Police have arrested homeless teen Kayden McIntosh, 16, and charged him with murder and evidence tampering. A mutual friend, Denali Brehmer, was also present and supplied the gun, according to the affidavit of a homicide detective assigned to the case.
Brehmer is known to the Hoffmans as "Angela," and had texted with CeeCee's father after CeeCee's disappearance.
"Angela" told Hoffman that his daughter demanded to be dropped off at a nearby park, a request "Angela" said she honored.
Sunday, as the family grew increasingly worried, Hoffman showed a text thread on his phone between a contact named "Angela" and himself.
"Angela" writes to him over a series of messages:
Then, "Angela" texts about boys she doesn't trust:
Reading the messages Wednesday, Hoffman said it was all a diversion.
Perhaps the most painful of the lies was this one:
According to Anchorage homicide detective Brendan Lee, Brehmer told police the trio was "smoking weed in the Valley" on Sunday. On the way back to Anchorage they stopped at a parking lot near Thunderbird Falls.
In his affidavit, Lee said Brehmer's version of events was that "the three of them agreed to duct tape each other and take photographs. CeeCee was bound by her ankles and wrists with duct tape. She also had grey duct tape placed over her mouth. However, CeeCee started to panic. They removed the duct tape from CeeCee's mouth and hands. CeeCee began to tell them she was going to call the police and tell them they had kidnapped her and sexually assaulted her."
As this was happening, Brehmer held a Keltec 9mm gun in her hand, which McIntosh took from her.
In a separate interview with McIntosh, Lee said McIntosh recalled "CeeCee started panicking and threatening to call the police on them. He stated he 'blacked out', but that he remembers shooting CeeCee and pushing her into the river."
Brehmer and McIntosh agreed to text CeeCee's family and say she'd been dropped off at a park. Then, at another park burned the gun, CeeCee's purse, clothing and ID. Hoffman's body was found Tuesday evening.
McIntosh is accused of first-degree murder and tampering with evidence. Brehmer, whom police said feared McIntosh, is not charged with any crimes.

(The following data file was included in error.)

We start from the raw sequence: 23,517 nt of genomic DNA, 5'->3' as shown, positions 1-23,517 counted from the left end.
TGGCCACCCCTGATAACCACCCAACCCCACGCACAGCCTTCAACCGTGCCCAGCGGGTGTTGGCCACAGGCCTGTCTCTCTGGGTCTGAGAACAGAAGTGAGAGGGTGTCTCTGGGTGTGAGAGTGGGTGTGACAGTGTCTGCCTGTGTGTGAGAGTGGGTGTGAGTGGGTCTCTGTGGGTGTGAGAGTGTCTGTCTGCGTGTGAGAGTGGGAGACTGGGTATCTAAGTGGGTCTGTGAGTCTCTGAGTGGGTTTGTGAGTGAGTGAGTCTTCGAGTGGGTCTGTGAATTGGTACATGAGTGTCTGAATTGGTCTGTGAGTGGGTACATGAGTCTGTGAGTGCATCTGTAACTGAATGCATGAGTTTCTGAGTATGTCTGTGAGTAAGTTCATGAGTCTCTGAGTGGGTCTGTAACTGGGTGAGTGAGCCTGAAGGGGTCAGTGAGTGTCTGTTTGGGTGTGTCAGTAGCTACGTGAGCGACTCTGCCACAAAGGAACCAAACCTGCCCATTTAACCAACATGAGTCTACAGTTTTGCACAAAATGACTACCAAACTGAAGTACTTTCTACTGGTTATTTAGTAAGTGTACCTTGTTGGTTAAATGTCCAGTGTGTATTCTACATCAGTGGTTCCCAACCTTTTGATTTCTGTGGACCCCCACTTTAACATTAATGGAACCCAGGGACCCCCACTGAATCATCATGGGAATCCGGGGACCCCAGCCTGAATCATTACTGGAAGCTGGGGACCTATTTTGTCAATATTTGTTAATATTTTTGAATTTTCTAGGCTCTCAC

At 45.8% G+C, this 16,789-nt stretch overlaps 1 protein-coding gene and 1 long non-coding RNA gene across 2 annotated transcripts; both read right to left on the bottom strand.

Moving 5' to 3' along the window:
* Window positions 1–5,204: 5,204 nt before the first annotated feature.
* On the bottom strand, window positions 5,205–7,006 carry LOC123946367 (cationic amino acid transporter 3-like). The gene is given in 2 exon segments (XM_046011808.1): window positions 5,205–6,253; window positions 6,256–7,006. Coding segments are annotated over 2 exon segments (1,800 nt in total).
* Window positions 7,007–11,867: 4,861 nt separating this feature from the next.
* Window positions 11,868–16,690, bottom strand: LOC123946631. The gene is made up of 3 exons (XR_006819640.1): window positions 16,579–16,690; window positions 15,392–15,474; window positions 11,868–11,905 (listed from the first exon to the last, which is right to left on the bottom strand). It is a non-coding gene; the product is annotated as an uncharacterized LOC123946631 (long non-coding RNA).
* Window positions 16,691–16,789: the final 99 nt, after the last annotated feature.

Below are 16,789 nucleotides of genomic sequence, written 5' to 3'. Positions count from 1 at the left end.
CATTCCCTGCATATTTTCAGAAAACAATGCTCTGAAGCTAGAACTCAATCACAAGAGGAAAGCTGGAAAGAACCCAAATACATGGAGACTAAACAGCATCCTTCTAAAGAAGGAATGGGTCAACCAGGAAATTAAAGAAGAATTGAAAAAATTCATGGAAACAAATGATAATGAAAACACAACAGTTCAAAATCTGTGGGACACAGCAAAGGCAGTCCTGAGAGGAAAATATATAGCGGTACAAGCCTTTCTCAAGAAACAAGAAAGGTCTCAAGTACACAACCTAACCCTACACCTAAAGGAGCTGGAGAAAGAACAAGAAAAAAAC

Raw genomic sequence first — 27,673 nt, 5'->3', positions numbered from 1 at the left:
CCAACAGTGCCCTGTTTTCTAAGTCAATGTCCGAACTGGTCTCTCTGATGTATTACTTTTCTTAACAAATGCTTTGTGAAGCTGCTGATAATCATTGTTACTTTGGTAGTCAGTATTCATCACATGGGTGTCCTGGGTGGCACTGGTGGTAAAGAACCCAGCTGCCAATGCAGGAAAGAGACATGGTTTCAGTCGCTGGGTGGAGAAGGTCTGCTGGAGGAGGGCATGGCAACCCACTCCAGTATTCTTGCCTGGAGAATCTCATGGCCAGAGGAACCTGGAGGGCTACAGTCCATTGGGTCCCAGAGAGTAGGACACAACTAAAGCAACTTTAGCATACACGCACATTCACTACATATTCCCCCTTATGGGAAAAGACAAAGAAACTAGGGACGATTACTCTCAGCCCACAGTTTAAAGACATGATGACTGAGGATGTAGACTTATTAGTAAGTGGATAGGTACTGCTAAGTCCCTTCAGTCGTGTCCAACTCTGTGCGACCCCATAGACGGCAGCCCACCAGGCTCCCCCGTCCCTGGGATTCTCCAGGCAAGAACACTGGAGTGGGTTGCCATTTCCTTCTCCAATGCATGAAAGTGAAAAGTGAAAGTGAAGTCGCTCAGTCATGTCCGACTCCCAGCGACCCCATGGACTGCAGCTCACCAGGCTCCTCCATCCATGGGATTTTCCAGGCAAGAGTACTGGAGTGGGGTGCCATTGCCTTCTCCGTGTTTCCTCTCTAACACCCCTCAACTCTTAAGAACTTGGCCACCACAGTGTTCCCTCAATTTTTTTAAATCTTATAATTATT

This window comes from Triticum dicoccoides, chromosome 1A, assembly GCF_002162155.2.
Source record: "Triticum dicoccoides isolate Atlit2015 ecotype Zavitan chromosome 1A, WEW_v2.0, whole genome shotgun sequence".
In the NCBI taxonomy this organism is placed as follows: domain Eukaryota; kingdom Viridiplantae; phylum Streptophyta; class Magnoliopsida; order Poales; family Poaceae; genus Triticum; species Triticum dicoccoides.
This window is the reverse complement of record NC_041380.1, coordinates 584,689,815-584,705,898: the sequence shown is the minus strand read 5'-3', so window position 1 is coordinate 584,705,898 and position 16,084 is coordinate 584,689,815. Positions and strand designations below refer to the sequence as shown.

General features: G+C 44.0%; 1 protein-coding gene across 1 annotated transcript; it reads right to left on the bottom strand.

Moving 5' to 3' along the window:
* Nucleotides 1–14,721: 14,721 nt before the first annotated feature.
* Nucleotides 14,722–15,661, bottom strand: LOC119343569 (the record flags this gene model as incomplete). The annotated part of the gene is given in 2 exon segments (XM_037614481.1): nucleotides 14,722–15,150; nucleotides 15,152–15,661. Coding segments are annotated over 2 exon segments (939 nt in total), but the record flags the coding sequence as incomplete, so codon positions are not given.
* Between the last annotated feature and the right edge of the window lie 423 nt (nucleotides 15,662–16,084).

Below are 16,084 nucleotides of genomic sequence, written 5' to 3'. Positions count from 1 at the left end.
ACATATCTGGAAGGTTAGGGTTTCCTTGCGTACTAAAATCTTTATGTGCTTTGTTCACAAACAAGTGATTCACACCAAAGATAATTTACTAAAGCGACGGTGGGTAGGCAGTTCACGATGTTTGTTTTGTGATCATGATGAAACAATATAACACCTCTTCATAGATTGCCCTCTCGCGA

Hoffman is upset at the suggestion his daughter had been smoking marijuana. If she had, it would have been out of character, he said. And he felt that when police heard about the supposed partying, they seemed less concerned about treating her disappearance as foul play.
Anchorage Police Spokesperson MJ Thim told KTUU the department continued to work the case, including chasing down those initial false leads, until Hoffman was found.
Now, her father is trying to hold the family together, steering his wife and children, many of whom are disabled, through the grief.
He's convinced she was not a willing participant, and that it's more likely she was abducted, lured by friendship into a dangerous situation she would never have voluntarily agreed to go along with. Police say what was consensual and what wasn't remains unclear.
As the details emerge of the events leading up to CeeCee's final moments, Hoffman's heartache deepens.
"For my daughter to go through what she has gone through, the only thing I can imagine is that she was yelling her daddy's name. And it goes through my head over and over and over again. And there's nothing I can do about it," he said.
Hoffman made sure he showed up in court for McIntosh's arraignment Wednesday. He shared his story and urged the judge to deny bail.
As the judge explained McIntosh's right to bail, and the upcoming court dates, Hoffman, who'd until then remained composed, let the words of a devastated father slip out: "I hope he goes straight to hell."